Monday, March 18, 2013

Learning To Not Write

I can't not write. I'm sure some of this blog's readership would say the same thing. We writers are an obsessive lot. We have these... ideas. An entire plot just pops into our heads (or so it feels like) and we must write it down. It's catharsis for us. It helps us keep the world in order. And it gives us hope that someday, our books too will be on shelves.

But what about when we can't write, meaning: the time or energy just isn't there? Sometimes for weeks. Perhaps even months. This used to drive me bananas! All these stories clamoring to get out and here I was embroiled in equations, or some such activity. I needed to get the stories down and the queries sent or nothing was ever going to happen. The frustration would nearly cause my brain to rupture. Of course, that's when you sit and check your email every 30 minutes to see if you've had any replies. Not a healthy situation!

For some time now I've been unable to write. Due to our current political situation, the funding for the satellite development program I was working on dried up rather suddenly in early November. One would think that would give me more time to write. Actually, the opposite is true. With bills to be paid, I suddenly had to engage the hyperdrive to find new business. The added anxiety took care of any free time by draining my creative spark. I even had to fall back on one of my hobbies to help bridge the gap.

However, I am now very much enjoying myself and have discovered that I can make money building cabinets! More than I can make doing engineering. The trade off is, it takes a lot of time and energy. Fortunately some consulting work also happened to pop up, working on a proposal for a DOD program. It has been long hours too. Very long. But also pretty darned satisfying. Not only do I get to do some engineering and keep that part of the machine well-oiled, it is, surprisingly enough, a lot of writing!

Of course, while all this is happening, I have absolutely no time to work on my writing. It's been frustrating. I'd been pouring a lot of energy into my writing for about a decade. Pushing hard to get out the next book. Sending out those queries. Marketing my work that is out there. Somewhere in the midst of this flurry of activity, it hit me. All that rushing, all that fighting the order of events, hadn't done me a bit of good. It was like swimming up stream. Maybe I'm just getting older, or maybe I'm growing, but I backed off the writing and just decided to let things unfold as they will.

The transformation in my own life has been remarkable. I sleep better. My wife sort of likes me again. Exercise is more enjoyable. The work I am doing is more satisfying. I get more relaxation from just reading, instead of constantly comparing. Sure, sometimes I get hit with that frantic feeling that I'm missing writing opportunities. That if I had just sent that query!!! But then I force myself to remember that hurrying doesn't help. I've tried it. Things will unfold as they will. I will write when I can. Market when I can. But live TODAY.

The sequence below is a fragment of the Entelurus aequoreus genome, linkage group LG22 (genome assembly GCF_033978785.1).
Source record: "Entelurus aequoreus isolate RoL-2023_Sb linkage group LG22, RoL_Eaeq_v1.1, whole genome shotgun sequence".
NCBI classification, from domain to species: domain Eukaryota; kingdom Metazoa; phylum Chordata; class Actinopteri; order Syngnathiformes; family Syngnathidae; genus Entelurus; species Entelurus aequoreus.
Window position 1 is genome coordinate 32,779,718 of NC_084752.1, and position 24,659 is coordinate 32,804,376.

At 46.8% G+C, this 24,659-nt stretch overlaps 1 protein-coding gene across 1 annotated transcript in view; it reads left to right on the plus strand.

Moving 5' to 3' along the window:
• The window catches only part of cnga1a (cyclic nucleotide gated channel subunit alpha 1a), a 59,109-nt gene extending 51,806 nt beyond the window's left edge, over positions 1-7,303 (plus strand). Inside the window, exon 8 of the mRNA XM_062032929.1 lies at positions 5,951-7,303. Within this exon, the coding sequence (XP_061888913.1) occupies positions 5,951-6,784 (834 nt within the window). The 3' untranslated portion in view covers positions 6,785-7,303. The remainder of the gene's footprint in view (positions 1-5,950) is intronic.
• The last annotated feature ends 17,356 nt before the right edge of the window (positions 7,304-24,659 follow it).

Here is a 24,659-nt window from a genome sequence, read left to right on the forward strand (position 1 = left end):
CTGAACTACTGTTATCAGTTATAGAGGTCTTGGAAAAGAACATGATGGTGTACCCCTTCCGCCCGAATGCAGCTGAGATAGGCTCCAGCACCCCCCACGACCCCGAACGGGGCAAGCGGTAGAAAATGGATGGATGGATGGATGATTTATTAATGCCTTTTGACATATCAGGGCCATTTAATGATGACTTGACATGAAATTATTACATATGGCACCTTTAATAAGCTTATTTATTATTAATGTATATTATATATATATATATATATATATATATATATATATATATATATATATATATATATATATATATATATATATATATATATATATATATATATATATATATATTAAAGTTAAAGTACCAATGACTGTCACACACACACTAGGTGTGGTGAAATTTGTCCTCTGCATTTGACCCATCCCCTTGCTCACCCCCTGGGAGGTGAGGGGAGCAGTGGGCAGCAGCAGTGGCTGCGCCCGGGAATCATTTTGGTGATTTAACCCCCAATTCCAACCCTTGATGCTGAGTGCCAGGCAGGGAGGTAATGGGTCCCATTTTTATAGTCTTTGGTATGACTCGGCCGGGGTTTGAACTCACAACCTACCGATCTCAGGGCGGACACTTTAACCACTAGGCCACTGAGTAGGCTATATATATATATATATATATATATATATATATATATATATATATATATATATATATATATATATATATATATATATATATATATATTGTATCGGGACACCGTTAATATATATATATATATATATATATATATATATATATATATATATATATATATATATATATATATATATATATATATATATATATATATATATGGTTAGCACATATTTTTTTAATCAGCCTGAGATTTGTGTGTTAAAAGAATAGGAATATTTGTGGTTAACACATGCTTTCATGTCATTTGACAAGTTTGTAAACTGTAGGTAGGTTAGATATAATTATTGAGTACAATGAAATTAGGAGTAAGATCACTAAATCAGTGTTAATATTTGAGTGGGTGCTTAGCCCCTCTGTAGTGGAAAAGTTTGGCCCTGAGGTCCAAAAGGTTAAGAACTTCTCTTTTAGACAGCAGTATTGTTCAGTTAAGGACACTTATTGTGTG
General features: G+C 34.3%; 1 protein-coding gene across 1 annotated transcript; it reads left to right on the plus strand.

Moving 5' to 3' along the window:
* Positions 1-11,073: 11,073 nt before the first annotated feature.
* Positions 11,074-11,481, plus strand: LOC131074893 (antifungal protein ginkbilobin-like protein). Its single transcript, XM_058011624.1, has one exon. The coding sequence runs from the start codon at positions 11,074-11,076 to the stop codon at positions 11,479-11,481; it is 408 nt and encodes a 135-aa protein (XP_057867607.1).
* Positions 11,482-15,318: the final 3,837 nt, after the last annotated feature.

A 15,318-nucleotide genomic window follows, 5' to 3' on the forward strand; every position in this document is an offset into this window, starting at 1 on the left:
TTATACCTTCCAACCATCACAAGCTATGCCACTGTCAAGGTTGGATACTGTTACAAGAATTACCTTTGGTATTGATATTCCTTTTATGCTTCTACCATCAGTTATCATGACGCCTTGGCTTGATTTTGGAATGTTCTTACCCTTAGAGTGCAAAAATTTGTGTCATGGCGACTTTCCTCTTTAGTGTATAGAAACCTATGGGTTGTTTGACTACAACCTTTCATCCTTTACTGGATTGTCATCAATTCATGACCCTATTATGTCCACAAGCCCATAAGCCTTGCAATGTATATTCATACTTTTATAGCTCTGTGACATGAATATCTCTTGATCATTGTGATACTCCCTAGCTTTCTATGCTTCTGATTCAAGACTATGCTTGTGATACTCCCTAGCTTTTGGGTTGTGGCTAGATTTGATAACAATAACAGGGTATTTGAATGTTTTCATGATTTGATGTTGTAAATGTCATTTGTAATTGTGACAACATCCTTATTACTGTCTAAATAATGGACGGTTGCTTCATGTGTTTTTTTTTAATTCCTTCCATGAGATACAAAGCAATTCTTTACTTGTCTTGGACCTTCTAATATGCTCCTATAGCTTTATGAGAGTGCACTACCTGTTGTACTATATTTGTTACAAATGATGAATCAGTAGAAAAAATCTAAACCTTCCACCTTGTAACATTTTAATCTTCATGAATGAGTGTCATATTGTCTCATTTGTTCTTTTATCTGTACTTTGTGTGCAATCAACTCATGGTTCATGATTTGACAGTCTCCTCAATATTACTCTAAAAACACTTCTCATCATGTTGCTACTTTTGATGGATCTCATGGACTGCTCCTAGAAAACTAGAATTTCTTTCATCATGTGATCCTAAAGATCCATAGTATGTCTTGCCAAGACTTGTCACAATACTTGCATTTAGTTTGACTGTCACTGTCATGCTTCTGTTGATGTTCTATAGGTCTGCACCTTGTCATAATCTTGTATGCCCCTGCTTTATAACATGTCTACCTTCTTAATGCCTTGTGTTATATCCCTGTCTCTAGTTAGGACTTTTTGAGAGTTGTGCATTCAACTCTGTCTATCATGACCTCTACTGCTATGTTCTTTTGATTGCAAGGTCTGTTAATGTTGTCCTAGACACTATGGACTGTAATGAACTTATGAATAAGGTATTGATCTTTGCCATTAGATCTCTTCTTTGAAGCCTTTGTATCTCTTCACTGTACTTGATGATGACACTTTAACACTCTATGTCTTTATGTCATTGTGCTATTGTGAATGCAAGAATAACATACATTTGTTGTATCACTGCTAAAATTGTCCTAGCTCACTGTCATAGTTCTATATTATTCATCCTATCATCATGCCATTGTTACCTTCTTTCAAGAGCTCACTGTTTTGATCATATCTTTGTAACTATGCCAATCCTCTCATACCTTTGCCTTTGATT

At the moment, I'm wrapping up two projects and have no time to write. At the same time, one of my books is a finalist for an award. Sales aren't too bad - considering I'm doing ZERO marketing. Some incredible (non-writing) opportunities have sort of materialized out of thin air. And, I'm making great progress on my next novel. That's right. I'm writing my next novel. Or rather, doing some reordering and revision of the last draft. Without all that frustration and anger I find I'm able to get a lot more done in my head. So, in the next few weeks when things calm down a little, I can start fresh and ready, with a host of ideas to turn this next project into what I really want it to be.

All of which leaves me wondering: Were I writing in frustrated anger, forcing out pages, would I be able to convey the messages I really want to share? Or would my frustration come out, and chase everyone away? Maybe sometimes, not writing is good. You just have to learn how to do it.

Until next time,

John C. Brewer is the author of Multiplayer an MMOG YA SF novel, and The Silla Project, a North Korean nuclear romance. You can learn more about him and what he is doing at his website,


  1. I think it's totally understandable that you're not writing right now, because sometimes other work and life in general have to take priority. I haven't been writing either; at least I haven't been writing fiction. I've had to spend all my free time on academic writing, because I work on my dissertation. It's not as interesting or as fun as fiction writing, but it needs to be done. I miss writing my own stories, though.

  2. Some times you gotta do what you gotta do, John. I think taking long writing breaks are a good thing. I do it all the time--though I never really stop writing. Freelance work takes up a lot of my time, but I do feel refocused when I return to the fun stuff.

  3. As I blogged about a few weeks ago, proposal writing uses many of the skills I developed in writing fiction. I wonder how the government would feel about a proposal with characters and a plot...?